That will not be an easy task, as history has shown.
According to the Institute for Research on Public Policy, despite a steady stream of ministers and provincial premiers visiting China each year, Canada is not taken seriously. The criticism is that Canada’s relationship is narrowly focused on commercial interests, the IRPP said in a November 2015 study, which argues that a bilateral relationship cannot be effective without regular high-level political engagement.
As well, we need to focus clearly on the positive economic impact of nation-to-nation co-operation, not simply on the possible differences in their cultures and political systems. There is plenty of room for us to engage China on a wide variety of issues, ranging from the environment to human rights, but we need to understand that a country of almost 1.4 billion people is unlikely to change its domestic policies to gain access to our market of 36 million. Ultimately, we will have to make our decision on whether a trade agreement between our two countries is in Canada’s interests or not.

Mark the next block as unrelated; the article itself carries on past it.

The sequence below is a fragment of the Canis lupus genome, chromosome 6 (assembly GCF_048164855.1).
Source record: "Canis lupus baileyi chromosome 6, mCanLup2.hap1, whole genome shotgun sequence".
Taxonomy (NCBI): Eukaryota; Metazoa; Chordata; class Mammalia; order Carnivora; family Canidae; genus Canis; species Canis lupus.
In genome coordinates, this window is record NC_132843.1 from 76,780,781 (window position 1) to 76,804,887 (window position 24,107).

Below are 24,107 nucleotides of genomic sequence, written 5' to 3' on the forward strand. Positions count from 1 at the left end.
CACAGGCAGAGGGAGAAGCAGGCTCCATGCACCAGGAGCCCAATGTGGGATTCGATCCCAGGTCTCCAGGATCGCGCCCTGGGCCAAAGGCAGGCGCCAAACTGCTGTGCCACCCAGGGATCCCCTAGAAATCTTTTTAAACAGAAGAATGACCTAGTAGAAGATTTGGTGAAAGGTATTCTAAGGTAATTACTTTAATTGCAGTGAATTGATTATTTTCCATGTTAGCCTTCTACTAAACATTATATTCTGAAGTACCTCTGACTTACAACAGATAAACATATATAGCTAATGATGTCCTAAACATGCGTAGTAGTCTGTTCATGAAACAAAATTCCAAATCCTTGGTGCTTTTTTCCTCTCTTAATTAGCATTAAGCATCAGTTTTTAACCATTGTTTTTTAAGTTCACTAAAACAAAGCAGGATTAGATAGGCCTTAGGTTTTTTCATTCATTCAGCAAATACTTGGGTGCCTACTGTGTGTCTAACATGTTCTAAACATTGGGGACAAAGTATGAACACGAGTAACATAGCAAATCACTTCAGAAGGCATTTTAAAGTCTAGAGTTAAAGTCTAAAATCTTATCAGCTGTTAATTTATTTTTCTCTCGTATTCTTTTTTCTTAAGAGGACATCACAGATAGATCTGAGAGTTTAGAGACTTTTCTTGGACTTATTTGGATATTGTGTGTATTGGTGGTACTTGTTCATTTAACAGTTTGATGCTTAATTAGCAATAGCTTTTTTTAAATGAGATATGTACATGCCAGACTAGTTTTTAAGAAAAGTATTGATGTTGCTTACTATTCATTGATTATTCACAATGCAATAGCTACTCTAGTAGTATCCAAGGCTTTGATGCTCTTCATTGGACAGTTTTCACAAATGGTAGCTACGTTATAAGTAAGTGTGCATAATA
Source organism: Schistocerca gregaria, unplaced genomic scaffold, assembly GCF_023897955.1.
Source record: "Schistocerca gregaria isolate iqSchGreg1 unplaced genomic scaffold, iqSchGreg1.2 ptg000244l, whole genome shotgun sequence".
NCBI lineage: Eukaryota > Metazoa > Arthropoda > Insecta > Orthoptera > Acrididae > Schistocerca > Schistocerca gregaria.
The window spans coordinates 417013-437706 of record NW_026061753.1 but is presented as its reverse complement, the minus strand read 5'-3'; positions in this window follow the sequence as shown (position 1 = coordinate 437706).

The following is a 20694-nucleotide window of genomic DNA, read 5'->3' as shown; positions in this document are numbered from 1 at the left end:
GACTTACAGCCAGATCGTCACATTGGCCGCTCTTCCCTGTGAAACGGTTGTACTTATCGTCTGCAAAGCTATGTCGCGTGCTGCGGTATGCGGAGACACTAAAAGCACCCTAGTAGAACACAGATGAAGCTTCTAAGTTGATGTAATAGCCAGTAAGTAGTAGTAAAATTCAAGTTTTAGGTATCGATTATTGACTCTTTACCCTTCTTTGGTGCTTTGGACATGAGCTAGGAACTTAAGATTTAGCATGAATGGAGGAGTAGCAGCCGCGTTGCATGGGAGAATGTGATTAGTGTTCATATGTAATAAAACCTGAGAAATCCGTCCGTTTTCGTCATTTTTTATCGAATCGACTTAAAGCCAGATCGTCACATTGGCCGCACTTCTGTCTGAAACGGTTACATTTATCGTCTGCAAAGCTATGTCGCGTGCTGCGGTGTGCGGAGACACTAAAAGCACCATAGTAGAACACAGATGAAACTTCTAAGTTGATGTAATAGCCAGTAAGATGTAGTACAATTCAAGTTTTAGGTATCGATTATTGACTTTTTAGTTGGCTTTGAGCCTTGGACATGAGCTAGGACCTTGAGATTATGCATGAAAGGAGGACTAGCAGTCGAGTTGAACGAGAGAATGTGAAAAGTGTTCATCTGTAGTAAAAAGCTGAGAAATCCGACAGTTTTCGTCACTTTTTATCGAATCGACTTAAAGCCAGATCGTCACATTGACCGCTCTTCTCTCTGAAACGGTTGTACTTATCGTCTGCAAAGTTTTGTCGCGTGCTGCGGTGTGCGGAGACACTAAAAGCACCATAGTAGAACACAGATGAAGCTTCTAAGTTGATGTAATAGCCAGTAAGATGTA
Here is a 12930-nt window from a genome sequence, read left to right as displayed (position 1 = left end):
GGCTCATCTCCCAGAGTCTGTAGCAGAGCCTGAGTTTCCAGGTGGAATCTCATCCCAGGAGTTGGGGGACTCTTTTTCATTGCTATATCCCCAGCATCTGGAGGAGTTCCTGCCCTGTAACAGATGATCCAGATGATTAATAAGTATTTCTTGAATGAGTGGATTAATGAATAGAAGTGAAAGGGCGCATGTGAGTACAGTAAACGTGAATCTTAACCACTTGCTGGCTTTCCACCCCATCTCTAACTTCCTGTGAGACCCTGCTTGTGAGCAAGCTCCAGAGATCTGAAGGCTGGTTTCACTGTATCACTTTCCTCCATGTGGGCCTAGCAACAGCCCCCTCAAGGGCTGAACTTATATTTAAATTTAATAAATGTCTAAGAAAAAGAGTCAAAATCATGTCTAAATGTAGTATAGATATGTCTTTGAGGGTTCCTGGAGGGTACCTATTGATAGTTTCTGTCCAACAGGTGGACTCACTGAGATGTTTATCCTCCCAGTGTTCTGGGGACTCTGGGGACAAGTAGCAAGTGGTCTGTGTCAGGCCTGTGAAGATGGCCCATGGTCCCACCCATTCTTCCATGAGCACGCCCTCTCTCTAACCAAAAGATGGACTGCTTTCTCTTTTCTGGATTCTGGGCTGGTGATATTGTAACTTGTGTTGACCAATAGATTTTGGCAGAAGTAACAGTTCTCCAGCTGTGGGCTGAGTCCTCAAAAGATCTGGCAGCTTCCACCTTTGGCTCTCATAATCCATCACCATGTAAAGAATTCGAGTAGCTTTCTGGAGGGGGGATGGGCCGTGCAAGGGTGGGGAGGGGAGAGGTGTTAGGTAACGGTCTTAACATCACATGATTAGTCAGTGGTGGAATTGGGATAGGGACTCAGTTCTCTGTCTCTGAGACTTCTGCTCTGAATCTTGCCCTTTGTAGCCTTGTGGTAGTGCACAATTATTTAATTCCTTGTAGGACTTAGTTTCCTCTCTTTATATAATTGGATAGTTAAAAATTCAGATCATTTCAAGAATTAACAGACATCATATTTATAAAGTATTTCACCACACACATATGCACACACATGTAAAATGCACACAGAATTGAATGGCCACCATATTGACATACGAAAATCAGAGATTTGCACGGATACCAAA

To quote the IRPP study: Canada should be looking closer at the Australian model “to see what a deeper approach might look like.” That country “has developed an influential role in the region far out of proportion to its economic size — its economy is one-third smaller than Canada’s.”
“Almost 30 years ago,” the report continues, “the Australian government initiated a major economic and political study of northeast Asia’s prospects. The resulting report to the prime minister in 1989 painted a clear picture of the region’s potential and recommended far-reaching policy changes that were followed through at the highest political levels and by successive governments regardless of party.”
However, even for Australia, this relationship-building has not happened without woes. It seems inevitable that, when dealing with such a behemoth economy where government still controls a substantial portion of business investments, there would be growing pains. Last year, Australians banned foreign political donations and strengthened anti-espionage laws, decisions aimed at curbing Chinese influence in their country. Without necessarily requiring the same level of legislation, Canada has to be ready to face the same challenges if it plans to go down the same route.